Decentralisation
The principal issue dominating the industrial relations landscape in the civil service and in many of the state agencies is not pay. It is decentralisation.

The reality of decentralisation at this stage, I believe, is that everybody from the Taoiseach down knows that there are aspects of the decentralisation programme which just do not make sense. And the “carry on regardless” approach makes even less sense.

The Executive Committee has circulated an updated Report on decentralisation in which we highlight the continuing difficulties both from a human resources/IR perspective and from the perspective of delivery of quality public services. This will be further discussed at Conference.

Let me just say at this stage that the Association policy is unambiguously clear. We recognise and welcome the benefits to the public and to our members of a well thought out and rational model of decentralisation. But the current programme has fatal flaws.

In the state agencies, in areas like FAS where we have reports virtually nobody wants to decentralise and, in the civil service, not alone are there substantial surpluses in Dublin but the achievement of decentralised targets in provincial locations is critically dependent on the transfer of staff from existing to the new decentralising locations. Of the 4,000 staff willing to move from existing provincial locations there are only 600 plus staff in Dublin who want to back fill these vacancies.

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I would like to emphasis two key aspects here. From a human resources/industrial relations perspective our key requirement is that our members will have real jobs and that resources and legitimate career expectations are not further undermined. From a quality perspective we want to see the programme changed in a manner which stops the undermining of public services.

There is, as outlined in the report, a need for an immediate review and the solution we offer is very simple. The scope and time-scale of decentralisation should be adjusted. There is a very strong case for retaining a policy development and policy coordination role in Dublin and it is equally clear that the nature of services delivered by certain organisations would dictate that more staff should remain in Dublin.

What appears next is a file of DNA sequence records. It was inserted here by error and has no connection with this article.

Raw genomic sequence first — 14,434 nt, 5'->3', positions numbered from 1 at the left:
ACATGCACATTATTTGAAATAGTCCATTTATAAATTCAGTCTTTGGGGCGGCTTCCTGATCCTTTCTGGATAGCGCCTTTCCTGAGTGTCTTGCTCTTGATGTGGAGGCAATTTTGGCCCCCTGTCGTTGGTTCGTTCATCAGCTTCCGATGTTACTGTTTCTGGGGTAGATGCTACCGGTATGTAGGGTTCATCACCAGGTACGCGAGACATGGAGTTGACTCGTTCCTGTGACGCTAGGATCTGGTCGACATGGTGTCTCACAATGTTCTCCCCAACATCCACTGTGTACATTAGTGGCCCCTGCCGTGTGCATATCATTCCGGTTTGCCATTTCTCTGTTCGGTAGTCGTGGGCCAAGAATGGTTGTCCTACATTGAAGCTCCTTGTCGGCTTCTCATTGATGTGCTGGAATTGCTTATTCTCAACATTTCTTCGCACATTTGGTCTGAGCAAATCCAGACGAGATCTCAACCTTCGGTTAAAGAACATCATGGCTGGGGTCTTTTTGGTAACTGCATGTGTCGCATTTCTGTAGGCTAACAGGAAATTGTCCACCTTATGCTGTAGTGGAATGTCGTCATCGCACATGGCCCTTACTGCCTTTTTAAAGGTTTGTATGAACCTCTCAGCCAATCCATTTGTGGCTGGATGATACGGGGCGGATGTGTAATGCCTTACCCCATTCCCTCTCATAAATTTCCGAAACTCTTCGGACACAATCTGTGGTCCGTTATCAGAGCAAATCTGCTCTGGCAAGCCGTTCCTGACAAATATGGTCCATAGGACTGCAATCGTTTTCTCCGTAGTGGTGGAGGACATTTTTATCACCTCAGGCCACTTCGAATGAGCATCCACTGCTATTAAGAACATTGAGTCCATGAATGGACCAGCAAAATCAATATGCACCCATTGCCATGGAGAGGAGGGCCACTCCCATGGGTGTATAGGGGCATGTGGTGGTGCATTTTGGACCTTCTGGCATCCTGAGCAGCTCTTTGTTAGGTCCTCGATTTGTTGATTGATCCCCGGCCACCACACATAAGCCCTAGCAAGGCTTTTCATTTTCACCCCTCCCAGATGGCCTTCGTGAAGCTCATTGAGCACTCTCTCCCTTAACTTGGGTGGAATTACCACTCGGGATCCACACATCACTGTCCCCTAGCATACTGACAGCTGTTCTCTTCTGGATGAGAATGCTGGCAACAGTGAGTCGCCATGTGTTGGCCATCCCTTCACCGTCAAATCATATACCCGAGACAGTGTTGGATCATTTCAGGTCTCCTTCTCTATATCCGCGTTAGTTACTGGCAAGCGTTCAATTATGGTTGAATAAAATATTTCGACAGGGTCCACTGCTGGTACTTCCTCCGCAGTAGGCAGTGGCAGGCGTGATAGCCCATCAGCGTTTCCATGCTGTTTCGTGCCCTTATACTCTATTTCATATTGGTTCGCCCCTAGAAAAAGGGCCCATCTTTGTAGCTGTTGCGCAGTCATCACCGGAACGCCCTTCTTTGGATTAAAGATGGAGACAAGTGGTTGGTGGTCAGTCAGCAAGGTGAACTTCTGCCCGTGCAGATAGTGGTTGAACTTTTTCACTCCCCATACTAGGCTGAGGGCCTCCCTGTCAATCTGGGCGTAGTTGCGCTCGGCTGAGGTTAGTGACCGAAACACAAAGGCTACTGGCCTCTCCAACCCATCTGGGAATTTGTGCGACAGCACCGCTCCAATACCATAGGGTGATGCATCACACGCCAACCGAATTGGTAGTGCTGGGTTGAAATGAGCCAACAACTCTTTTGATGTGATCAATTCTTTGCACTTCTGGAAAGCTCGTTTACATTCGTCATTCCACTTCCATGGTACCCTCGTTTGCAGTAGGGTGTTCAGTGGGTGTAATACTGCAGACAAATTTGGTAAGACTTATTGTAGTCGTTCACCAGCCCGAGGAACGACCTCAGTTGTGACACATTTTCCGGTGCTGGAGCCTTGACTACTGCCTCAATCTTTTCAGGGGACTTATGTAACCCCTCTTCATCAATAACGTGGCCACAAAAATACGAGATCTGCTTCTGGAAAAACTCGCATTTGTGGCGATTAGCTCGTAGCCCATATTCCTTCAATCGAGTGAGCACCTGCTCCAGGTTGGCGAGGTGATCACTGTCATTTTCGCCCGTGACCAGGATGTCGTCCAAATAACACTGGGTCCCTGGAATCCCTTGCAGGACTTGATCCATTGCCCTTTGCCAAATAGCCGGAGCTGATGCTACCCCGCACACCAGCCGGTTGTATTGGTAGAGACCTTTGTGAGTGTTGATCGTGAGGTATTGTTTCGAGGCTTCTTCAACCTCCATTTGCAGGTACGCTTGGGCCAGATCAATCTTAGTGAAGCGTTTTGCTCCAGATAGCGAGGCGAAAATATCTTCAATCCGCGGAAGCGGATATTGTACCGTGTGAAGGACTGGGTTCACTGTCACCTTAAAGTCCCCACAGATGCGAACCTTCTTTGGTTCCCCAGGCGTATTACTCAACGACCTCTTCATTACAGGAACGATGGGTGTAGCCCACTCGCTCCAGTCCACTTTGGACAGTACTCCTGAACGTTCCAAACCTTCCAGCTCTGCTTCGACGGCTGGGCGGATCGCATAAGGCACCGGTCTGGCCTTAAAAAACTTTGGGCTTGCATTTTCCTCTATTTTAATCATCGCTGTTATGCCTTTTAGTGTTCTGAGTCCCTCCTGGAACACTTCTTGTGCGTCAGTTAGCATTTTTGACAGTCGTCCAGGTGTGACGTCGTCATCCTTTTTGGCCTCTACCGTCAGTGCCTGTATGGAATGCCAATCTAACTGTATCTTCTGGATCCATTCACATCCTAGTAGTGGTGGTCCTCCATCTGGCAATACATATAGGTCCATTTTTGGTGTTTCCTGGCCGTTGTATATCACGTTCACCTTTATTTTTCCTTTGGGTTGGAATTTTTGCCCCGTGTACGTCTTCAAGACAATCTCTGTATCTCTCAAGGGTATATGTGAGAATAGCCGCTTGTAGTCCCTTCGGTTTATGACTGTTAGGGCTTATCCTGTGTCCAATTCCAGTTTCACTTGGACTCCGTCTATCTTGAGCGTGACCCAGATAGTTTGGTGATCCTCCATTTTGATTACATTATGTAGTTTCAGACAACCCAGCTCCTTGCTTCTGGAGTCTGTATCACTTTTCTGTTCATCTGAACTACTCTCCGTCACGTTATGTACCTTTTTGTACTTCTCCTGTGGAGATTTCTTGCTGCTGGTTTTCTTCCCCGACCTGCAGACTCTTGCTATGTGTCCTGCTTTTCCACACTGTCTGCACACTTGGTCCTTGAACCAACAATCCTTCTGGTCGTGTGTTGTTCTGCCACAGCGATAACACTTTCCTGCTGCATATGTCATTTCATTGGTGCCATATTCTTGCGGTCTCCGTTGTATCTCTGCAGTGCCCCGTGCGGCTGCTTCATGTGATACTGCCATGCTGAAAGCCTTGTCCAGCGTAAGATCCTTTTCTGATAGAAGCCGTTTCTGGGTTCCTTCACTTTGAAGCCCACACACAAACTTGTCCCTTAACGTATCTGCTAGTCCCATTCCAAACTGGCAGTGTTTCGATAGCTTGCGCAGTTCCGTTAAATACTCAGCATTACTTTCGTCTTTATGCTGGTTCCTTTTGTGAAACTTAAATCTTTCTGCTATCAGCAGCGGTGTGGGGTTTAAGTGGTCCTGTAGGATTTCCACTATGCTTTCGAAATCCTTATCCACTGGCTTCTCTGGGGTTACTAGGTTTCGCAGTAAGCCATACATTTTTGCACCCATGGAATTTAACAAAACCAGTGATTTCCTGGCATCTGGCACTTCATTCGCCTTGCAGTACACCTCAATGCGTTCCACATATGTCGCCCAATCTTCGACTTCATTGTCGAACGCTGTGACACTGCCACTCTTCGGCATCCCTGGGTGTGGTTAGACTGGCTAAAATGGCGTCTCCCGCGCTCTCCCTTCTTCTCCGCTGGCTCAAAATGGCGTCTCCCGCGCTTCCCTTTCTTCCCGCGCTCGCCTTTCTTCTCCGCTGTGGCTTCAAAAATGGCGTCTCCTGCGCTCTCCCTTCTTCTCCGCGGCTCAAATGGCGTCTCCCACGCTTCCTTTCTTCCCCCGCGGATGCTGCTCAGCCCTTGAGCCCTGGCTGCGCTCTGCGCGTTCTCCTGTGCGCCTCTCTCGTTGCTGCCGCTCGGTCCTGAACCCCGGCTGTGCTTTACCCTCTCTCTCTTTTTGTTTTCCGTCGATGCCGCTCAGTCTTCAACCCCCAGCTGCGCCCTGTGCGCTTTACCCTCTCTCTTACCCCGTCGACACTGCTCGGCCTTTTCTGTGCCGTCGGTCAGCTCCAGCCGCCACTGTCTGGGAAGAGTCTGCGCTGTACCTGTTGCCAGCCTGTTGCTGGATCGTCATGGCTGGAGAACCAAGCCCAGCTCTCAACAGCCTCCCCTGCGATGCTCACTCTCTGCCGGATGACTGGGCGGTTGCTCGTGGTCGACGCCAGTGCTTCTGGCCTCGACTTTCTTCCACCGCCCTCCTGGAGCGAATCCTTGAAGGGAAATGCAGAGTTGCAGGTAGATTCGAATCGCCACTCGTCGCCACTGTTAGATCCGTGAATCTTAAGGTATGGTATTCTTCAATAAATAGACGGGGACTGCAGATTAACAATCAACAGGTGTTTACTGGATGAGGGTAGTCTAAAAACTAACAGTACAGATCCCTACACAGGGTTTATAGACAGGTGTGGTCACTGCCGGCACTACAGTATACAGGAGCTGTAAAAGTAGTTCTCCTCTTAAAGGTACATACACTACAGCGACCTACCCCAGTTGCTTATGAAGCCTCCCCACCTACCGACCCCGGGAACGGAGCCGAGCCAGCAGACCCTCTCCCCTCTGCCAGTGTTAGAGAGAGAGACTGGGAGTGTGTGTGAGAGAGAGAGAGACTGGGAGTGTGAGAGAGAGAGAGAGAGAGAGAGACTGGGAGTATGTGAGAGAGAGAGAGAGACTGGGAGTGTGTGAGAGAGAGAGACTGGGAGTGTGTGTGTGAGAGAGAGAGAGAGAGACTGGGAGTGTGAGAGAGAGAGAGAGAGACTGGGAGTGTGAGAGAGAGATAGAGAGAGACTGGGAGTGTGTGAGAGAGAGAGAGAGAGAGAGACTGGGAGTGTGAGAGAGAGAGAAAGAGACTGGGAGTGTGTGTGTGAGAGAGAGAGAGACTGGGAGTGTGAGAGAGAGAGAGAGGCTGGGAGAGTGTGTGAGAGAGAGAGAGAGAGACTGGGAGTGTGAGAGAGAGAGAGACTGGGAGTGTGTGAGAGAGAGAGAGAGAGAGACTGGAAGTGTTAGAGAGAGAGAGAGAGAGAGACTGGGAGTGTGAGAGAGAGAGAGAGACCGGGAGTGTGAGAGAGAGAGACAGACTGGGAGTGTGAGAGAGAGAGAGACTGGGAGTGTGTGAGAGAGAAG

With a degree of common sense and good will by Government the circle is capable of being squared so far as the AHCPS senior management grades are concerned. What is required is broad balance between the numbers wishing to decentralise and the jobs selected to move. A reorganisation on the lines proposed in our document would lead to a reduction in the order of 300 to 400 in senior management at Principal and Assistant Principal level posts moving. This would bridge the gap in a way which would make sense both from a human resource/industrial relations and from quality public service perspective.

There is a better way forward.
 

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An Post
Turning now to An Post I am glad to say that industrial relations climate has substantially improved with the changing of the top guard and the payment of Sustaining Progress. There was a long hard campaign by the An Post group of unions to secure full payment of Sustaining Progress and it is very difficult to see how the Company could have moved forward without a settlement.